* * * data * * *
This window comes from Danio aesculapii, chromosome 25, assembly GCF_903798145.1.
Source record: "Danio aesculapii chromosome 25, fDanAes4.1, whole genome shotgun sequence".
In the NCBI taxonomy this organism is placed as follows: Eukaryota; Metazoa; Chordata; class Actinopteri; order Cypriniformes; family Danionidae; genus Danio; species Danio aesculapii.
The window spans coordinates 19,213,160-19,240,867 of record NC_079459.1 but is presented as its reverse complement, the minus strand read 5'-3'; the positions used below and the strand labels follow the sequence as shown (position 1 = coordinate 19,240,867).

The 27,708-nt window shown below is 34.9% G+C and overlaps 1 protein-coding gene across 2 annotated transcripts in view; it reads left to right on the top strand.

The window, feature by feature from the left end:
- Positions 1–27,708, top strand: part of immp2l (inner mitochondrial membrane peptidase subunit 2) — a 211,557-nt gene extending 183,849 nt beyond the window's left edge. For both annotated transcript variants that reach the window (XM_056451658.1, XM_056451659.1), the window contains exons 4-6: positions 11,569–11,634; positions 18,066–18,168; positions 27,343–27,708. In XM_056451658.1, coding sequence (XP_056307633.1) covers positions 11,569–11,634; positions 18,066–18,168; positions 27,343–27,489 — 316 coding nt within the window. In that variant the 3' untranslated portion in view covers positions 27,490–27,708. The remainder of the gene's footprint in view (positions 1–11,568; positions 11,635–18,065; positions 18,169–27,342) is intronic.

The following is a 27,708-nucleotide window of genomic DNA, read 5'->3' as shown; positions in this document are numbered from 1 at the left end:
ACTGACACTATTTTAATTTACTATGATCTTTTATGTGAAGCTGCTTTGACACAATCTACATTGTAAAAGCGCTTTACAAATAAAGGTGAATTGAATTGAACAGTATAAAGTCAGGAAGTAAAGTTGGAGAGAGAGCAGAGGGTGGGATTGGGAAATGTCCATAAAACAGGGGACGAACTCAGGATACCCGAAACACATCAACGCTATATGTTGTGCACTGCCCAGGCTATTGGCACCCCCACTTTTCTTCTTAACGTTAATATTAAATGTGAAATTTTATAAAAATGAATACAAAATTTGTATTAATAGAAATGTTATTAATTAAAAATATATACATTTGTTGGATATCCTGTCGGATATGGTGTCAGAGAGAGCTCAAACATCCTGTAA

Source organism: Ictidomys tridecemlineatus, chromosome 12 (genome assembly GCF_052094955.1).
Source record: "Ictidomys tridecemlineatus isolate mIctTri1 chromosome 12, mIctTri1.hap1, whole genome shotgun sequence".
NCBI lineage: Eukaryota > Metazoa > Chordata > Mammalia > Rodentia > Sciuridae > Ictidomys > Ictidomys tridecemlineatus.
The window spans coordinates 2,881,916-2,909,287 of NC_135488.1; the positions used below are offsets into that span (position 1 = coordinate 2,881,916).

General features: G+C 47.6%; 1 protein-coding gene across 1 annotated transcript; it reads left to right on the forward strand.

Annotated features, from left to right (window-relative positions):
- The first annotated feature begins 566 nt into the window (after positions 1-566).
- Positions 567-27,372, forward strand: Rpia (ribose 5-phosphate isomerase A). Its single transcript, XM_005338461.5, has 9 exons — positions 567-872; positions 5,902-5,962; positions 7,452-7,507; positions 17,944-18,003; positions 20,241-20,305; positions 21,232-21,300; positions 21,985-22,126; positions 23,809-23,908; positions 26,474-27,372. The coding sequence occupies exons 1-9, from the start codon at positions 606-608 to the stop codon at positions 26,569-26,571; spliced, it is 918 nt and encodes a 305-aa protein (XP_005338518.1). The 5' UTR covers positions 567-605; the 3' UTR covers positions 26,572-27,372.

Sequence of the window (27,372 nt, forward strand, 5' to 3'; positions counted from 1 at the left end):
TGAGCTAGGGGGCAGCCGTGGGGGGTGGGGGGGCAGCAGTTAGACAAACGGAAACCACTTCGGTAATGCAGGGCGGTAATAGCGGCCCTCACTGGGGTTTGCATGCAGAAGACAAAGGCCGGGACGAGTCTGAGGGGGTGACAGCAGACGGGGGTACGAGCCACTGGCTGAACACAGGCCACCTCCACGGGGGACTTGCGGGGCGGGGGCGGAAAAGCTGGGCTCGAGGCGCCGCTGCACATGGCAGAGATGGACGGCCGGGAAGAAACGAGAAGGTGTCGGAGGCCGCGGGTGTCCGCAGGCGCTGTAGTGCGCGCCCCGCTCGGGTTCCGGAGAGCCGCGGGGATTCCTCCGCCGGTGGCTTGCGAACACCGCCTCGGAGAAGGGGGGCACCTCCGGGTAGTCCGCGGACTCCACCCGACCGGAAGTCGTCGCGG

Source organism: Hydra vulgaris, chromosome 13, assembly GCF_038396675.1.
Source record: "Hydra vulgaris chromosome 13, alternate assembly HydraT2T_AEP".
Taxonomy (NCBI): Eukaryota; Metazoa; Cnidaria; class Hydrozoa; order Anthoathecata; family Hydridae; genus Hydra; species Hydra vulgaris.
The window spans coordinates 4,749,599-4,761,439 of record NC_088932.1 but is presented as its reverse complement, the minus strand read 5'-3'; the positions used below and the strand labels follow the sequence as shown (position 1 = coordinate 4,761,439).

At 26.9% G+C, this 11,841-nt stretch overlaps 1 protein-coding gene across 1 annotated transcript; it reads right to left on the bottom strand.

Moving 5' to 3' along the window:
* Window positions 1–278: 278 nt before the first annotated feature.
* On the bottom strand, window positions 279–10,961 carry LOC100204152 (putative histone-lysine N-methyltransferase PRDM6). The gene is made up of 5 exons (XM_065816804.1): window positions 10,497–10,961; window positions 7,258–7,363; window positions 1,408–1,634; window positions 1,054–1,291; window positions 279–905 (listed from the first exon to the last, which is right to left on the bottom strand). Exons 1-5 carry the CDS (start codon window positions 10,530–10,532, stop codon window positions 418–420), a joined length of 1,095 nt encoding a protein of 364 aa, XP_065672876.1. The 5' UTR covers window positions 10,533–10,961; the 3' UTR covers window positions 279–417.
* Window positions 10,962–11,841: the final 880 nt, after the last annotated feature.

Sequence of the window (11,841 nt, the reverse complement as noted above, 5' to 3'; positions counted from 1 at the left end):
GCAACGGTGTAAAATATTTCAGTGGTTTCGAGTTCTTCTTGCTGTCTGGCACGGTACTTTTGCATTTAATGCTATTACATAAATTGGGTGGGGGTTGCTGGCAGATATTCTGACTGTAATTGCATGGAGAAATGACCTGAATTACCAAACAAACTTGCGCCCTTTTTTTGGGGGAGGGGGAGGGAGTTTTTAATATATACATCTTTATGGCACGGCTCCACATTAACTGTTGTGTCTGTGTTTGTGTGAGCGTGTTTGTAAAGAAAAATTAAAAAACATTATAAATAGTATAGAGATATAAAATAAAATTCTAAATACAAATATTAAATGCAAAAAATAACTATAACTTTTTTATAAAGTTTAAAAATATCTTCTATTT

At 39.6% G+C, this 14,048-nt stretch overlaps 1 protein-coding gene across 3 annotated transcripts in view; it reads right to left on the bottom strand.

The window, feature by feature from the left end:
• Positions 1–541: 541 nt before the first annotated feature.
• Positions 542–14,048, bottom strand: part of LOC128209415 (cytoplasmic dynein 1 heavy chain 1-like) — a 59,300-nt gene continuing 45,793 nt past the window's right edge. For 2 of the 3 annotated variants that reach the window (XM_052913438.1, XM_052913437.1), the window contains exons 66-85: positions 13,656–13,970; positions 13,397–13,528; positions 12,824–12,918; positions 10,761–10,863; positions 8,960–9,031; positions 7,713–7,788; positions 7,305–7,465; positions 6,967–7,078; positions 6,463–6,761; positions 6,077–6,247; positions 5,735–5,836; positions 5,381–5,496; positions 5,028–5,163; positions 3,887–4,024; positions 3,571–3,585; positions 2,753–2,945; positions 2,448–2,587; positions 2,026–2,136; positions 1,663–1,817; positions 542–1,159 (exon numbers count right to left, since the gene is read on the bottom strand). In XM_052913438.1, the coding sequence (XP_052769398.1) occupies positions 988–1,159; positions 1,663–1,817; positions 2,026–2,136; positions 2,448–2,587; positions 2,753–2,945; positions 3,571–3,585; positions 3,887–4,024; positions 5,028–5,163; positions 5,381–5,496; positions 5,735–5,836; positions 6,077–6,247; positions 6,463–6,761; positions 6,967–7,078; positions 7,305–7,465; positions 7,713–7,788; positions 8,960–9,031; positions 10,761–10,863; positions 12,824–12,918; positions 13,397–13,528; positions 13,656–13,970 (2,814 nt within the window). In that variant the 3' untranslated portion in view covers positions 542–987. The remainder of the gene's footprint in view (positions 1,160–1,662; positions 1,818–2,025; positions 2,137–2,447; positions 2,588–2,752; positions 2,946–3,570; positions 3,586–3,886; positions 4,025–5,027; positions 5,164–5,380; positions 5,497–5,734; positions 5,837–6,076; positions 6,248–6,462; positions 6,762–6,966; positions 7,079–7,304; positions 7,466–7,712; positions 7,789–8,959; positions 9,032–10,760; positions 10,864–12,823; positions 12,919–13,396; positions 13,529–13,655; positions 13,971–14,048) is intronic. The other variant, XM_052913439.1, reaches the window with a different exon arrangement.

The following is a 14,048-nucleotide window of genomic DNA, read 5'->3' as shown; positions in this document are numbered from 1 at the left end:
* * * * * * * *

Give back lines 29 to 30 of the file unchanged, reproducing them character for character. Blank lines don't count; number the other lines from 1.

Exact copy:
Sequence of the window (11,841 nt, the reverse complement as noted above, 5' to 3'; positions counted from 1 at the left end):
GCAACGGTGTAAAATATTTCAGTGGTTTCGAGTTCTTCTTGCTGTCTGGCACGGTACTTTTGCATTTAATGCTATTACATAAATTGGGTGGGGGTTGCTGGCAGATATTCTGACTGTAATTGCATGGAGAAATGACCTGAATTACCAAACAAACTTGCGCCCTTTTTTTGGGGGAGGGGGAGGGAGTTTTTAATATATACATCTTTATGGCACGGCTCCACATTAACTGTTGTGTCTGTGTTTGTGTGAGCGTGTTTGTAAAGAAAAATTAAAAAACATTATAAATAGTATAGAGATATAAAATAAAATTCTAAATACAAATATTAAATGCAAAAAATAACTATAACTTTTTTATAAAGTTTAAAAATATCTTCTATTT